Getting Started

The easiest way to use Jipes (other than simply using the jar) is to start a Maven project and introduce a Jipes dependency.

To do so, add something like this to the dependencies section of your pom:


If Maven can’t resolve this dependency, you might also want to add the following repository to the repositories section of your pom:

    <name>beaTunes Repository</name>

Once you successfully added the dependency, you can create an IDE project for your favorite IDE by simply opening the pom.xml file.

Since the Jipes source code is in the repository and was downloaded during project creation, you can now easily access the source code and the javadocs through your IDE.

First Steps

Jipes lets you process a signal by a directed graph of processors that each manipulate the signal and provide input for the next processor in the graph.

To set up and run this processing graph, we first have to define a SignalSource. The easiest way to do this, is to instantiate an AudioSignalSource. It uses the Java AudioSystem to obtain an AudioInputStream from the given file.

SignalSource<AudioBuffer> source = new AudioSignalSource(new File("mono.wav"));
SignalPump<AudioBuffer> pump = new SignalPump<AudioBuffer>(source);

The snippet above shows how to connect a SignalPump with a SignalSource. Note that both are parametrized with the type AudioBuffer, because we typically want to process data of that type. It also happens to be the type delivered by AudioSignalSource.

Now that we have a pump that has a source, we need to specify where to pump those AudioBuffers to. As our first example, we will compute the zero crossing rate, an indicator for signal noisiness. The higher the value, the noisier the signal. Obviously the zero crossing rate is of type Float. That means we have to define a SignalProcessor that takes AudioBuffers as input and calculates Floats as output.

Since we don’t want to start from scratch, we simply inherit from AbstractSignalProcessor. It provides a skeleton implementation for both SignalProcessors and SignalPullProcessors - we will ignore the latter for now. Important for us is only that this abstract superclass already implements a bunch of infrastructure methods, so that we don’t have to take care of them anymore.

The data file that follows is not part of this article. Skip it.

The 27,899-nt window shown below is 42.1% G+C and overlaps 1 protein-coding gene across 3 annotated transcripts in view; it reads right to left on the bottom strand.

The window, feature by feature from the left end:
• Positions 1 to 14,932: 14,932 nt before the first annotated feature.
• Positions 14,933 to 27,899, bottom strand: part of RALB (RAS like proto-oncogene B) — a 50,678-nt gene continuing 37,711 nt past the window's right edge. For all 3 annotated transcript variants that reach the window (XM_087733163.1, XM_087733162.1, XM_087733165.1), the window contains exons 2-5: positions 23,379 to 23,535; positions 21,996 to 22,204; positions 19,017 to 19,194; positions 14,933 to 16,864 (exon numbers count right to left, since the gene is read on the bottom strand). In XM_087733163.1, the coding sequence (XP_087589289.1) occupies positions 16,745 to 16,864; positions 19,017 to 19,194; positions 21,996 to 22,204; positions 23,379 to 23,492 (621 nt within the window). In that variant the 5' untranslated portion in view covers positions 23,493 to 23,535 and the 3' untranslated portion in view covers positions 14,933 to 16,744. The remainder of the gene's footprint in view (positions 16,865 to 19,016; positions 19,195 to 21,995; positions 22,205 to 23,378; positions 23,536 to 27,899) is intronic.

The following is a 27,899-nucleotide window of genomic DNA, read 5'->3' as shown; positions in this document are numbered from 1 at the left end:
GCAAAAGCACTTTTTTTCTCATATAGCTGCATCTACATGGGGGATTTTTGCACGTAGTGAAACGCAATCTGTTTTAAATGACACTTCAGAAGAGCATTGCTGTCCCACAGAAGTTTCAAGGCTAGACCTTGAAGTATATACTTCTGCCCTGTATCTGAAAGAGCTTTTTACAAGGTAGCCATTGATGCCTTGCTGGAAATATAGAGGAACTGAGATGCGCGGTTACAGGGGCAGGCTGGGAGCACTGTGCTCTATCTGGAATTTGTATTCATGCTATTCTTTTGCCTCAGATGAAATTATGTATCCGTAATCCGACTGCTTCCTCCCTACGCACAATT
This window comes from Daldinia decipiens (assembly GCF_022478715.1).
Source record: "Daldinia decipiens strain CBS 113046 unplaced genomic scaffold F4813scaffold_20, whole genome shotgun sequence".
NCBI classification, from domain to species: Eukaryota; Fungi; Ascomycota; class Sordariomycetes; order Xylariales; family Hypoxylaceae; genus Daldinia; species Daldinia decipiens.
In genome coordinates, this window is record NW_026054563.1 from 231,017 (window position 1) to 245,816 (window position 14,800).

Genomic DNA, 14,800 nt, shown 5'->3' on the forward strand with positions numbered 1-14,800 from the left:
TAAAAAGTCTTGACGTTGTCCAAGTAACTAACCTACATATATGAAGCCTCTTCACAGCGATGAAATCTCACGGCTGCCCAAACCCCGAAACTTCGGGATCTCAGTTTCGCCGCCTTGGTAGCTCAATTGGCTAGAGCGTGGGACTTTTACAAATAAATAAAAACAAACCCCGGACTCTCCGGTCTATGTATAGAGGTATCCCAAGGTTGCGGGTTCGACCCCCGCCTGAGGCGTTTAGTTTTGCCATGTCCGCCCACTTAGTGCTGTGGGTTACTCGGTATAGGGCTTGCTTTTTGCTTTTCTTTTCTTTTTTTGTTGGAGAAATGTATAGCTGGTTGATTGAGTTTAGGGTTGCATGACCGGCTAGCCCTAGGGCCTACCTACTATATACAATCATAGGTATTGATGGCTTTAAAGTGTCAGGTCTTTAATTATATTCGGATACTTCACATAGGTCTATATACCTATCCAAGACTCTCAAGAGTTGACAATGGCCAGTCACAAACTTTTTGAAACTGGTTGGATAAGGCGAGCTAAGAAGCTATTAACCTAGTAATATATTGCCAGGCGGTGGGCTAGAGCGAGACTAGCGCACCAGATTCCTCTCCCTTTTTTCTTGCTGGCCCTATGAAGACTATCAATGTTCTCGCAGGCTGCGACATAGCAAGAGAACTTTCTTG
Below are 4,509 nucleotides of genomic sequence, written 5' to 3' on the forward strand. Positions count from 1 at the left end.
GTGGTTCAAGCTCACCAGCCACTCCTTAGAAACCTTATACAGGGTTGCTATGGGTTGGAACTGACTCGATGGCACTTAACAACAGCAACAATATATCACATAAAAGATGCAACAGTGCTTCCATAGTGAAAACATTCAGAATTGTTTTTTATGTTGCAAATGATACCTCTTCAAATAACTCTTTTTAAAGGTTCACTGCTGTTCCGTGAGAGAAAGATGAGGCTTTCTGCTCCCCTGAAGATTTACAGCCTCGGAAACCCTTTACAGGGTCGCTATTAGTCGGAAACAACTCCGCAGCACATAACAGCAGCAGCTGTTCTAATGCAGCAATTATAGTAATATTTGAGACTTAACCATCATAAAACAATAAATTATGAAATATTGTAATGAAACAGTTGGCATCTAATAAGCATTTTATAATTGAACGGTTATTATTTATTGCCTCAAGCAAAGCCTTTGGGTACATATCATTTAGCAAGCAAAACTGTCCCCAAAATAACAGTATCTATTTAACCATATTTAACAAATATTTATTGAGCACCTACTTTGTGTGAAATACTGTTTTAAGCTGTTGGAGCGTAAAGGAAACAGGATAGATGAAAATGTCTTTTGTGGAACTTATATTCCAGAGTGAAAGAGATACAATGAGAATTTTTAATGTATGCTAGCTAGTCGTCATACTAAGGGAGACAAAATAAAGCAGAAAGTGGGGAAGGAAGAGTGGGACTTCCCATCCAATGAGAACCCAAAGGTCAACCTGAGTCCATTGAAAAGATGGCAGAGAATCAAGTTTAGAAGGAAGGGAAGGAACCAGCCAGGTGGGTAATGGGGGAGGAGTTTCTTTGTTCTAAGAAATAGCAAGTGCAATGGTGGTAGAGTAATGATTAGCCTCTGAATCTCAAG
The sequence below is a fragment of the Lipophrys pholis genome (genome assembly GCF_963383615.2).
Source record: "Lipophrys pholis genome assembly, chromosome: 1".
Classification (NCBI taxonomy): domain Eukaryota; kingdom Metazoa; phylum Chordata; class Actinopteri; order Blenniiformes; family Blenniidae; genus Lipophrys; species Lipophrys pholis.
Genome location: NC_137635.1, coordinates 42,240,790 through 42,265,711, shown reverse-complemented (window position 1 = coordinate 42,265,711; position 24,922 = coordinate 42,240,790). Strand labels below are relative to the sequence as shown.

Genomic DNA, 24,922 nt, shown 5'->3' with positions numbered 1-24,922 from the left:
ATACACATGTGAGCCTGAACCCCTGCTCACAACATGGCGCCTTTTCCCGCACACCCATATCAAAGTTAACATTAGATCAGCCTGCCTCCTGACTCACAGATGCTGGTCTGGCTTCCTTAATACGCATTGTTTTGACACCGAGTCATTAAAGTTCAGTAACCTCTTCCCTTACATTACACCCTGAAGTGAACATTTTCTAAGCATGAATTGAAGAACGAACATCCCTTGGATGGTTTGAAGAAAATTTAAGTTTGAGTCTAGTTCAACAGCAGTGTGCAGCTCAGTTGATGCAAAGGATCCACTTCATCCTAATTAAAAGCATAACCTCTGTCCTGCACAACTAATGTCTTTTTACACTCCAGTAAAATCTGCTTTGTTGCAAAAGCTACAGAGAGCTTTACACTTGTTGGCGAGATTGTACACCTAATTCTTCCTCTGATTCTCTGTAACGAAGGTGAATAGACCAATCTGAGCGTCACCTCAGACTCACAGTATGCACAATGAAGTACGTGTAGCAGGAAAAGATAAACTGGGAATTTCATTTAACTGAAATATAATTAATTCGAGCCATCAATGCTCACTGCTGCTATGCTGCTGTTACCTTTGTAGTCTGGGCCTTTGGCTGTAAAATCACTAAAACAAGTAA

The only method we have to implement is the processNext method. In it we put the logic for computing the zero crossing rate.

String id = "ZCR";
SignalProcessor<AudioBuffer, Float> zeroCrossingRateProcessor = new AbstractSignalProcessor<AudioBuffer, Float>(id) {
    private int samples;
    private int crossings;
    private float lastSample;

     * Computes the zero crossing rate for the given and all preceding audio buffers.
     * @param  buffer audio buffer
     * @return current zero crossing rate
    protected Float processNext(AudioBuffer buffer) throws IOException {
        // we assume a single-channel/mono source
        samples += buffer.getNumberOfSamples();
        for (final float sample : buffer.getData()) {
            crossings += lastSample * sample >= 0 ? 0 : 1;
            lastSample = sample;
        return crossings / (float) samples;

Now that we have defined a simple processor, we just need to add it to the pump and start pumping, i.e. fill an AudioBuffer with data from the source, have the data processed by our zeroCrossingRate-processor, fill the buffer again and again let it be processed and so forth. In Jipes this is done by the ‘pump()’ method:

Map<Object, Object> results = pump.pump();
Float zeroCrossingRate = (Float)results.get(id);

The pump() method also returns a map of the results of all added processors with their ids as keys. In our simple example we can easily look up the last zero crossing rate under the id "ZCR".

Et voilà!

We just built our first feature processor.

Building a Graph

Now, you probably noticed that little Java comment “we assume a single-channel/mono source” and thought “wow, that’s quite limiting…” Well, be assured, Jipes does not limit you to mono files. But realistically you probably have a lot of stereo data that you only want to deal with in mono.

Jipes has a solution for that.

In its package Jipes offers a number of useful standard audio processors (e.g. FFT, ConstantQTransform, SlidingWindow, Downsample, Novelty, SelfSimilarity, ..) that help you deal with the common conversion tasks you face all the time. One of them is certainly converting multi-channel input to single channel by averaging the channels. That’s exactly what the Mono processor does.

To first convert the data to mono and then compute the zero crossing rate we have to build a pipeline. Like this:

SignalPipeline<AudioBuffer, Float> pipeline = new SignalPipeline<AudioBuffer, Float>(
    new Mono(),

SignalPump<AudioBuffer> stereoPump = new SignalPump<AudioBuffer>(new AudioSignalSource(new File("stereo.wav")));
Map<Object, Object> results = stereoPump.pump();
Float zeroCrossingRate = (Float)results.get(id);

As you probably have guessed, the SignalPipeline allows you to chain multiple processors. One processor’s output becomes the next one’s input. They are connected automatically. A side-effect of this comfortable solution is, that type-checking is circumvented. Now, if you know what you’re doing, that’s not a problem, but if you want to make sure everything fits, you can also connect them yourself, without using the pipeline class. It’s done with the connectTo(...) method: